G&L L5500 - what do we know about it?

Discussion in 'Basses [BG]' started by BullHorn, Mar 22, 2014.

  1. BullHorn


    Nov 23, 2006
    I was searching to sell/trade my Musicman Stingray and ended up swapping it for a late 90's (or early 2000's?) G&L L5500. This one is #1052 apparently and with the infamous EMG pickups.
    Previous owner modded it to run on 18V.


    What do we know about this bass? I was surprised about how little Google could provide me about this bass.
  2. bassie12


    Aug 23, 2008
    Looks cool. Bet it sounds great in a non G&L way.
  3. Nino Valenti

    Nino Valenti Supporting Member Commercial User

    Feb 2, 2001
    Staten Island NYC
    Builder: Valenti Basses
    I owned a Green one for a while about 10 years ago or so. Great bass but it was super heavy. I owned a second one a while back and it was also heavy. The green one was my main bass for a few years.

    Came stock with the EMG DC's and a BTS preamp. Not sure what's infamous about them. :)

  4. Templar

    Templar Supporting Member

    I know a little bit about them, had a couple for a while. Mine had EMG 40's and a BTC tone circuit, at the stock 9v. The 18v setup on yours is a mod, supposedly for more dynamic headroom.

    The L-5500 is the only G&L bass designed entirely out of house (I forget the designer's name). Ergo the EMG array. It also has a unique body shape. Even tho it looks like the others, it's actually shaped more sleekly.

    The L-5500's also have their own unique serial numbering system, and a six-bolt chrome neck plate with micro-tilt. IICR, they only made about 400 units. They came in a variety of finishes, including Swirls. The earliest ones have the pickups located farther apart than yours.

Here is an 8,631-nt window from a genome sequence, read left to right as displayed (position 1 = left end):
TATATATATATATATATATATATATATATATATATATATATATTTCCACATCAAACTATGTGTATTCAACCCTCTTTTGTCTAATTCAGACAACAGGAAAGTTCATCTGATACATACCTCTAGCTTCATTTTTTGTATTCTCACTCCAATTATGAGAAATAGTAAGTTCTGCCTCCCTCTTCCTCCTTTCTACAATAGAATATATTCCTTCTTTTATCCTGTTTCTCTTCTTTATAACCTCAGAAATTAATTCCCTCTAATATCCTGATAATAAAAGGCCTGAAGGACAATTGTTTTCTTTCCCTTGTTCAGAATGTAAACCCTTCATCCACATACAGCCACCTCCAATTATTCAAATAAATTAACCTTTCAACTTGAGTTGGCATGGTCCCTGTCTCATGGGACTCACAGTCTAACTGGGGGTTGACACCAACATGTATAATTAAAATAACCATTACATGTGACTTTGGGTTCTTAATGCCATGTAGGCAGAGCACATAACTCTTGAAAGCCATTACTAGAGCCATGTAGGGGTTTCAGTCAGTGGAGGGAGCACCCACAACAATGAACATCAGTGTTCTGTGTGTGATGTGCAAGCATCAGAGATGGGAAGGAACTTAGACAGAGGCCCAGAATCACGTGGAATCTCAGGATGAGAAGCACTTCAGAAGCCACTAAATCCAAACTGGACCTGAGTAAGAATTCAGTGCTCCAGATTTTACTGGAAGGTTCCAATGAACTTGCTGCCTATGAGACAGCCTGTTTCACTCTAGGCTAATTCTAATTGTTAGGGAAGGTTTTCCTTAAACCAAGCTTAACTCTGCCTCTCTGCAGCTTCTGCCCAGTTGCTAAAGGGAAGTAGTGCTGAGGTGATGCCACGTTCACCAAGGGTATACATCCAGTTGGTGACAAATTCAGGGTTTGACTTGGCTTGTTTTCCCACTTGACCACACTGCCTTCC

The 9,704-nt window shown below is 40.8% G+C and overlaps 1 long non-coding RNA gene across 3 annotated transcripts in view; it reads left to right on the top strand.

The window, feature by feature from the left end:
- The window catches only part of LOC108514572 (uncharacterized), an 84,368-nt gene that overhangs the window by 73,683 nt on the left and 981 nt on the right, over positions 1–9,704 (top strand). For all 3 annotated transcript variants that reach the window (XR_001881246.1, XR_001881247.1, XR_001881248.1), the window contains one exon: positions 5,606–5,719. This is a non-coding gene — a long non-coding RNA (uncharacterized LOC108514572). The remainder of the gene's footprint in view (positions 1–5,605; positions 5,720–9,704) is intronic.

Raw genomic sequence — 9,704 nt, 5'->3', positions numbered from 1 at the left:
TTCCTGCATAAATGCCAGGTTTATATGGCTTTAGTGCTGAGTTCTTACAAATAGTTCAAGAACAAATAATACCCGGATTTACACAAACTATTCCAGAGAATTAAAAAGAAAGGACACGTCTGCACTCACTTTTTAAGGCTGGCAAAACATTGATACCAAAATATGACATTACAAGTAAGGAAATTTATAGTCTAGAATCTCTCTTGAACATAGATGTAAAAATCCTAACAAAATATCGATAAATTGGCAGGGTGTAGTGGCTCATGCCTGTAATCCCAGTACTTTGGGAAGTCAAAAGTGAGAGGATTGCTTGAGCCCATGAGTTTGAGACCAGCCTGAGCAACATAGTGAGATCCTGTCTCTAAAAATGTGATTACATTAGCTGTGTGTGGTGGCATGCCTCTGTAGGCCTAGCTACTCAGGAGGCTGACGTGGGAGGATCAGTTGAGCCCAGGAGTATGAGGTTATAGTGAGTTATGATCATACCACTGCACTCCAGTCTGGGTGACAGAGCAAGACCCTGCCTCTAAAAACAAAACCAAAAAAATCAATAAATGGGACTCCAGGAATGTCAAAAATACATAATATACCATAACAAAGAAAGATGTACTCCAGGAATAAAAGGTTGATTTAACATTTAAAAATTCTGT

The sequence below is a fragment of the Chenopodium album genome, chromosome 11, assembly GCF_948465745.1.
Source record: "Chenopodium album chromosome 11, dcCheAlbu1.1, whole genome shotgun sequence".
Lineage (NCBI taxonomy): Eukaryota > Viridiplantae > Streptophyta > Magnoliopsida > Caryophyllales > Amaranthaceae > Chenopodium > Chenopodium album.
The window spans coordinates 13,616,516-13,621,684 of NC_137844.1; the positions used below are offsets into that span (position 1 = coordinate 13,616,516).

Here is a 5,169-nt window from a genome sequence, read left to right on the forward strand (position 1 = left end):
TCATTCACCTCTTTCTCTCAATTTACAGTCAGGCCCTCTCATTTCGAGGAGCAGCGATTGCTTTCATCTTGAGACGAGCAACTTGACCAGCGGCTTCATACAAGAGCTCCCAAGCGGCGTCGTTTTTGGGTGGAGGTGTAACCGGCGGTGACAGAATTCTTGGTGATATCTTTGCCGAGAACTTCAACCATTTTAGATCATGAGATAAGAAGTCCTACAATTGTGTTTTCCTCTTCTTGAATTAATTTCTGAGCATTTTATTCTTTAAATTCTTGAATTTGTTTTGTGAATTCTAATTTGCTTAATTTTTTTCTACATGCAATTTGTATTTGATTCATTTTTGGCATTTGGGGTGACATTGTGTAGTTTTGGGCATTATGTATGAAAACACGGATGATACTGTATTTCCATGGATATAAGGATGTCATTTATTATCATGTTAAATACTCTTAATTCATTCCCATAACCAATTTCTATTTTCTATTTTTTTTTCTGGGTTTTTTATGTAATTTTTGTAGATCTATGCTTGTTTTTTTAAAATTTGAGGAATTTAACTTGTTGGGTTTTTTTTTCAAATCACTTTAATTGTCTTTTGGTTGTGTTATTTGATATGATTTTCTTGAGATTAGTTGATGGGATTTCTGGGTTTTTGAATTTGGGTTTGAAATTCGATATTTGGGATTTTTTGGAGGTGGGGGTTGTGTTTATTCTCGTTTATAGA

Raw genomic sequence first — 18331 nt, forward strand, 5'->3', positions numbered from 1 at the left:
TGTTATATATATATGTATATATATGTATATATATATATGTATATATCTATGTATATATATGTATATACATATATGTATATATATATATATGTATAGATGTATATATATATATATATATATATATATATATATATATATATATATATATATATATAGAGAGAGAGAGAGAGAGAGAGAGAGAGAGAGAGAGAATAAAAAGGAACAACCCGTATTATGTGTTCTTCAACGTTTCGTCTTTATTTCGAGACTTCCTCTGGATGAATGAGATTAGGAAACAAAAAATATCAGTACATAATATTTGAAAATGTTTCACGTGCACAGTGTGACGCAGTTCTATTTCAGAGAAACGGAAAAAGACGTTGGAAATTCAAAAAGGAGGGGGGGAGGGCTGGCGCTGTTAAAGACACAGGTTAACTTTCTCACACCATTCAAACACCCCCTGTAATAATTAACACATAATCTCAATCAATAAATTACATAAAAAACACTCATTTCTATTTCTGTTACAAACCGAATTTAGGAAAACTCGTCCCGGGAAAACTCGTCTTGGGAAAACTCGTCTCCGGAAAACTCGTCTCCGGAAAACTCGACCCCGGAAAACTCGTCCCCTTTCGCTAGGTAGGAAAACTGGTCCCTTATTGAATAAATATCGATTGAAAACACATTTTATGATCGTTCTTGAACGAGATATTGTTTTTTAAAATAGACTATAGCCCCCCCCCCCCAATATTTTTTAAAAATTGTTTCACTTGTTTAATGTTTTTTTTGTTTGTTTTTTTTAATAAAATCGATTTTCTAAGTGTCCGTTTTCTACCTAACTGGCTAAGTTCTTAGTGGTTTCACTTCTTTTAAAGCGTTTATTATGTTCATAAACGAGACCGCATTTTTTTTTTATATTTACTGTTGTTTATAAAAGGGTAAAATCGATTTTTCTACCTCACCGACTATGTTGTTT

One of mine was 1 7/8" wide at the nut. The other one was fully 2" wide at the nut. I loved the huge organ-like sound of the EMG's, but hated the heavy weight. Both were well over 10 lbs.

  5. bdgotoh

    bdgotoh Supporting Member

    Aug 6, 2002
    Pacific NW
    I'll just add a bit to Jack's great description.

    Some early L-5500s had different pickup placement. Most have the closer spacing as above, but I've seen a handful over the years that look like this:

    Glazenn likes this.
  6. Jimtoonz


    Aug 26, 2007
    Nashville, TN
    The L-5500 was designed by Paul Gagon and Steve Grom. Gagon was an employee of BBE sound when they acquired G&L, so the L-5500 is an in-house design, albeit by what was recently added talent at the time. Gagon is the person responsible for the recent development of the M-series electronics.

    As I understand it, the 5500 was intended to give G&L a 5-string offering to span the gap between the L-5000(unpopular due to the very narrow string spacing - essentially 5 strings crammed into a 4-string bass), and the release of the L-2500. This information should probably be taken with a "grain of salt", as it is sometimes difficult to believe that G&L had any master marketing strategy in place, as some things in their lineup seem to originate without a clear "reason to be".

    I've never had the opportunity to play one of these, but hope to do so at some point. Most every description I've heard or read says the sound is clean and massive and the build quality excellent. The word heavy is often used in describing these. The L-5500 can definitely be called the "Un-G&L G&L".